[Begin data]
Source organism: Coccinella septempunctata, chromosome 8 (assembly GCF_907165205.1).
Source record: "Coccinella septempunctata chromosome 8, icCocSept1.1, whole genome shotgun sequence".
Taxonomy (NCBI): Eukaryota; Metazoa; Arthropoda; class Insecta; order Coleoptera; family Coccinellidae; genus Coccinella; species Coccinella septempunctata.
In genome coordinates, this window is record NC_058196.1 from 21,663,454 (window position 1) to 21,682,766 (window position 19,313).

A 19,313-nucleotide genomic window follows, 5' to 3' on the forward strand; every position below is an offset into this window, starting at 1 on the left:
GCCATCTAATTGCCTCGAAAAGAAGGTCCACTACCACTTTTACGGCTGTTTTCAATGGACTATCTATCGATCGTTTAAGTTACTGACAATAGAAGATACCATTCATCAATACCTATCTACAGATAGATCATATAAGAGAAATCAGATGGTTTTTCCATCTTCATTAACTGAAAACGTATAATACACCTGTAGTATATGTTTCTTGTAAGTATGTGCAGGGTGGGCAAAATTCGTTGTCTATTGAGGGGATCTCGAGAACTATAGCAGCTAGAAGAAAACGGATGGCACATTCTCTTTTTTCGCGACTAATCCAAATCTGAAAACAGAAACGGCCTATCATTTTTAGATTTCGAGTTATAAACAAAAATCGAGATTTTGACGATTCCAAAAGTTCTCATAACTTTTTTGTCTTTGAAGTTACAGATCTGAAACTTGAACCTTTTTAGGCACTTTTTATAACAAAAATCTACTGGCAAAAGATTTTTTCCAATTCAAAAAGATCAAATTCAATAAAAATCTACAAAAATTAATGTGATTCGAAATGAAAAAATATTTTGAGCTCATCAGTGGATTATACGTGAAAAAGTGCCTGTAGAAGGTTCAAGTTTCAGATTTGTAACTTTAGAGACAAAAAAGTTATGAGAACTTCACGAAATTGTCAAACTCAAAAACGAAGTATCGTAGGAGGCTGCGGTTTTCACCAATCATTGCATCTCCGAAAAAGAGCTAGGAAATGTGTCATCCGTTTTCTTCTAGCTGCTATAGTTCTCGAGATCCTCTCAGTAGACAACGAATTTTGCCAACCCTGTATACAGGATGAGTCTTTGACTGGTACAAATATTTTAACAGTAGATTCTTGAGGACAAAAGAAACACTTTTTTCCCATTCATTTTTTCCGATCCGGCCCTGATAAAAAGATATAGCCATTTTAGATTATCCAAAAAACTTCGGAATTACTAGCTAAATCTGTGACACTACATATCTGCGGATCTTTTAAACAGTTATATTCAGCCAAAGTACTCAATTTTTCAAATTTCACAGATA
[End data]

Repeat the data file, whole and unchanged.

Source organism: Coccinella septempunctata, chromosome 8 (assembly GCF_907165205.1).
Source record: "Coccinella septempunctata chromosome 8, icCocSept1.1, whole genome shotgun sequence".
Taxonomy (NCBI): Eukaryota; Metazoa; Arthropoda; class Insecta; order Coleoptera; family Coccinellidae; genus Coccinella; species Coccinella septempunctata.
In genome coordinates, this window is record NC_058196.1 from 21,663,454 (window position 1) to 21,682,766 (window position 19,313).

A 19,313-nucleotide genomic window follows, 5' to 3' on the forward strand; every position below is an offset into this window, starting at 1 on the left:
GCCATCTAATTGCCTCGAAAAGAAGGTCCACTACCACTTTTACGGCTGTTTTCAATGGACTATCTATCGATCGTTTAAGTTACTGACAATAGAAGATACCATTCATCAATACCTATCTACAGATAGATCATATAAGAGAAATCAGATGGTTTTTCCATCTTCATTAACTGAAAACGTATAATACACCTGTAGTATATGTTTCTTGTAAGTATGTGCAGGGTGGGCAAAATTCGTTGTCTATTGAGGGGATCTCGAGAACTATAGCAGCTAGAAGAAAACGGATGGCACATTCTCTTTTTTCGCGACTAATCCAAATCTGAAAACAGAAACGGCCTATCATTTTTAGATTTCGAGTTATAAACAAAAATCGAGATTTTGACGATTCCAAAAGTTCTCATAACTTTTTTGTCTTTGAAGTTACAGATCTGAAACTTGAACCTTTTTAGGCACTTTTTATAACAAAAATCTACTGGCAAAAGATTTTTTCCAATTCAAAAAGATCAAATTCAATAAAAATCTACAAAAATTAATGTGATTCGAAATGAAAAAATATTTTGAGCTCATCAGTGGATTATACGTGAAAAAGTGCCTGTAGAAGGTTCAAGTTTCAGATTTGTAACTTTAGAGACAAAAAAGTTATGAGAACTTCACGAAATTGTCAAACTCAAAAACGAAGTATCGTAGGAGGCTGCGGTTTTCACCAATCATTGCATCTCCGAAAAAGAGCTAGGAAATGTGTCATCCGTTTTCTTCTAGCTGCTATAGTTCTCGAGATCCTCTCAGTAGACAACGAATTTTGCCAACCCTGTATACAGGATGAGTCTTTGACTGGTACAAATATTTTAACAGTAGATTCTTGAGGACAAAAGAAACACTTTTTTCCCATTCATTTTTTCCGATCCGGCCCTGATAAAAAGATATAGCCATTTTAGATTATCCAAAAAACTTCGGAATTACTAGCTAAATCTGTGACACTACATATCTGCGGATCTTTTAAACAGTTATATTCAGCCAAAGTACTCAATTTTTCAAATTTCACAGATA